Monday

20th Jan 2020

Post-Arab Spring countries face 'social time bomb,' EU says

  • Young people in post-Arab spring countries are facing bleak employment prospects (Photo: European Parliament)

High youth unemployment in many post-Arab Spring countries is a “social time bomb” the EU has said.

On his whirlwind tour of the region, EU Council president Herman Van Rompuy stopped in Egypt and Tunisia on Tuesday (15 January).

Read and decide

Join EUobserver today

Support quality EU news

Get instant access to all articles — and 20 years of archives. 30-day free trial.

... or join as a group

At a round-table discussion in the Bibliotheca Alexandrina in Egypt, Rompuy said 50 million jobs would need to be created in the next couple of years for all the young people in the region about to enter a severely depressed labour market.

"Such a dramatic situation is a social time-bomb," said Rompuy.

Few job opportunities and societies grappling with reconstruction after decades of autocracy are instead giving rise to renewed social tensions.

“If women and men are not given the opportunity to work and to take part in the political process, disillusionment and frustration will spread,” said the EU President.

Van Rompuy on the same day met with Tunisia’s Prime Minister Hamadi Jebali and singed out with worry the growing political and social tensions in the run up to the June presidential and parliamentary elections.

To help alleviate some of the voting angst, Rompuy offered to send an EU election monitoring mission.

Tunisia is still piecing itself together after two decades of hard rule under the now deposed President Zine El Abidine Ben Ali.

The country has initiated a number of economic and social reforms under the direction of the governing Islamic Ennahda Movement.

Some of those reforms are backed with EU funds to the tune of €68 million, signed off in Brussels last November. The money is geared to help the most impoverished regions and find recent graduates steady work.

The European Investment Bank also committed €270 million in December to support employment and other job-creating investments. The bank says some of the money will create at least 10,000 additional jobs.

But high unemployment remains elusive.

The Geneva-based UN offshoot, International Labour Organisation (ILO), notes unemployment has increased in Tunisia by four percentage points since 2010 and now hovers around 17 percent.

“Young people, including graduates, are hard hit, and the crisis in advanced economies is making it more difficult for them to find decent jobs abroad,” said Raymon Torres, the ILO’s director International Institute for Labour Studies, in an opinion piece penned on Monday.

China spy suspect worked for EU for 30 years

The former EU ambassador suspected by German prosecutors of spying for China was Gerhard Sabathil, according to EU officials speaking on condition of anonymity.

Nuclear arms race threat after EU rebukes Iran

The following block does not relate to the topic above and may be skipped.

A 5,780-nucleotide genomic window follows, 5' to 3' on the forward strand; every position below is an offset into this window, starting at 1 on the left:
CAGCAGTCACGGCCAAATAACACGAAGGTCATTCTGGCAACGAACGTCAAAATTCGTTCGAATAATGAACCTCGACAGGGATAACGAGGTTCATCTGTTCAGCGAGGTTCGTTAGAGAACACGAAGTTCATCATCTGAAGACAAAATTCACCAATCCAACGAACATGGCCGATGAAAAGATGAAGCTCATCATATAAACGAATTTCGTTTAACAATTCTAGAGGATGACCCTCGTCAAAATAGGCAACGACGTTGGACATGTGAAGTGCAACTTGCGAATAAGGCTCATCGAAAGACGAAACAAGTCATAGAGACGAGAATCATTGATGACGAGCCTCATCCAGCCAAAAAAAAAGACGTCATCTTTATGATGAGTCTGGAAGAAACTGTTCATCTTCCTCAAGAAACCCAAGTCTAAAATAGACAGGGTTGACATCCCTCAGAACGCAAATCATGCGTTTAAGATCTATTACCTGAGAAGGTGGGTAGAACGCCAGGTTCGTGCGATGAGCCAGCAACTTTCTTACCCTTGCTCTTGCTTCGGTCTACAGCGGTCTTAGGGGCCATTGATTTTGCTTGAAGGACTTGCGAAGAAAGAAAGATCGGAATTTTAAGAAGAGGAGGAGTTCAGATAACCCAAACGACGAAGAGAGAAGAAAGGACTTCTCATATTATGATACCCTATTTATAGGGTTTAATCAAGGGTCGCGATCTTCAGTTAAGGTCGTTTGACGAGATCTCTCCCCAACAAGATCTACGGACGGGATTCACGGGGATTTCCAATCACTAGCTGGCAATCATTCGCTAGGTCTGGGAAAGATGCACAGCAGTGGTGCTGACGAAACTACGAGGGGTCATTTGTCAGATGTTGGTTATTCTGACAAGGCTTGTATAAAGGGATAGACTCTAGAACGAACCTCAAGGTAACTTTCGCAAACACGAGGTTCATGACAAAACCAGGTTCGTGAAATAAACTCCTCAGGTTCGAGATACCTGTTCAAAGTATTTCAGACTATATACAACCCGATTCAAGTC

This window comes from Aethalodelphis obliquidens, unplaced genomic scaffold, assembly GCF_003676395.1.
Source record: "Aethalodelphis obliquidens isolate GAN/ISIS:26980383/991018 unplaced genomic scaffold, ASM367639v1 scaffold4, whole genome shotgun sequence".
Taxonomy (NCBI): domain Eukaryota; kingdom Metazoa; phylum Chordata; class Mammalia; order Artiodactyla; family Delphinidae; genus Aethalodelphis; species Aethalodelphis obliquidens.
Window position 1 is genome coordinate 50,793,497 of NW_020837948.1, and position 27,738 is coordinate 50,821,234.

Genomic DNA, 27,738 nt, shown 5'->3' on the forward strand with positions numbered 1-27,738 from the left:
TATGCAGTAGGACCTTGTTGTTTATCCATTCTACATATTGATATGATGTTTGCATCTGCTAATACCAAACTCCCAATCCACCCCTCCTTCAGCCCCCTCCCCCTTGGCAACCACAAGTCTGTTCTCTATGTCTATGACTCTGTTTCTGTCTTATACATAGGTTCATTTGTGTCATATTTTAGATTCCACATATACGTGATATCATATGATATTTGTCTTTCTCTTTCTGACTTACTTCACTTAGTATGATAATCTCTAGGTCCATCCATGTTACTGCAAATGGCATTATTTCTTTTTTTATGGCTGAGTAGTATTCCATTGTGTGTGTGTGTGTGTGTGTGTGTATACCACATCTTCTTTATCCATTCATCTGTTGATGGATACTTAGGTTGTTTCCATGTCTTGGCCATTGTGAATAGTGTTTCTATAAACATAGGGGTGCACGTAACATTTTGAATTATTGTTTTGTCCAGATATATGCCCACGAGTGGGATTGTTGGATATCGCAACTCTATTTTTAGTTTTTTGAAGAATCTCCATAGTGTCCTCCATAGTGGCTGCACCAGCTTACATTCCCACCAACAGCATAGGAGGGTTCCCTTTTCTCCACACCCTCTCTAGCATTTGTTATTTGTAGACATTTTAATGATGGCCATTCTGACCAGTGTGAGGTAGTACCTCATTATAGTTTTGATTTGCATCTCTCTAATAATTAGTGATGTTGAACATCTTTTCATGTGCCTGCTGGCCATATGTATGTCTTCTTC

EU powers have triggered a process that could bring the world back to 2006, when sanctions and threats were all that stood in the way of a Middle East nuclear arms race.

Analysis

No Libya truce in Moscow: time for EU step in

While the European Union was too divided to help resolve Libya's civil war, Russia filled the gap. It managed to get the fighting parties to Moscow, but without result.

News in Brief

  1. Malta: Another minister resigns over Caruana Galizia murder
  2. Belgian region threatens to block EU-Mercosur trade deal
  3. EU to cut pre-accession aid to Turkey by 75 percent
  4. Libya peace talks: 'new spirit' to find solution
  5. EU financial firms flock to UK
  6. 'No objection in principle' on Huawei cooperation, EU says
  7. French aircraft carrier goes to Middle East amid tensions
  8. EU suggests temporary ban on facial recognition

Magazine

EU diplomacy 2.0

MEPs on the foreign affairs committee ought to be like second-tier EU diplomats on the Western Balkans and Russia, according to its German chairman, but foreign policy splits could bedevil its work.

Opinion

'A game of roulette' - life as a journalist now in Turkey

Turkey has more journalists behind bars than any other country in the world. The authorities seem to equate journalism with terrorism: everyone has the right to express themselves, but, in their eyes, legitimate journalism is a threat to security.

Stakeholders' Highlights

  1. Nordic Council of Ministers40 years of experience have proven its point: Sustainable financing actually works
  2. Nordic Council of MinistersNordic and Baltic ministers paving the way for 5G in the region
  3. Nordic Council of MinistersEarmarked paternity leave – an effective way to change norms
  4. Nordic Council of MinistersNordic Climate Action Weeks in December
  5. UNESDAUNESDA welcomes Nicholas Hodac as new Director General
  6. Nordic Council of MinistersBrussels welcomes Nordic culture

Join EUobserver

Support quality EU news

Join us